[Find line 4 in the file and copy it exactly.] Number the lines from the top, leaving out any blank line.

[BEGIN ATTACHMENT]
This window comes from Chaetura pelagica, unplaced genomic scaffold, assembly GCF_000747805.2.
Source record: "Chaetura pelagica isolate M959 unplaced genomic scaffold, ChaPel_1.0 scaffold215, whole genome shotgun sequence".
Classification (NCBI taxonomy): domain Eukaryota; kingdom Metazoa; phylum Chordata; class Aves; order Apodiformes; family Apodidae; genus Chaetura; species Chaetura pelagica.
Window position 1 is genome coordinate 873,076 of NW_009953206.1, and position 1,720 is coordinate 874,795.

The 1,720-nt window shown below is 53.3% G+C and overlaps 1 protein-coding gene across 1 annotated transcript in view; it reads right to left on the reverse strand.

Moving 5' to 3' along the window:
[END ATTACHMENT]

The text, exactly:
Window position 1 is genome coordinate 873,076 of NW_009953206.1, and position 1,720 is coordinate 874,795.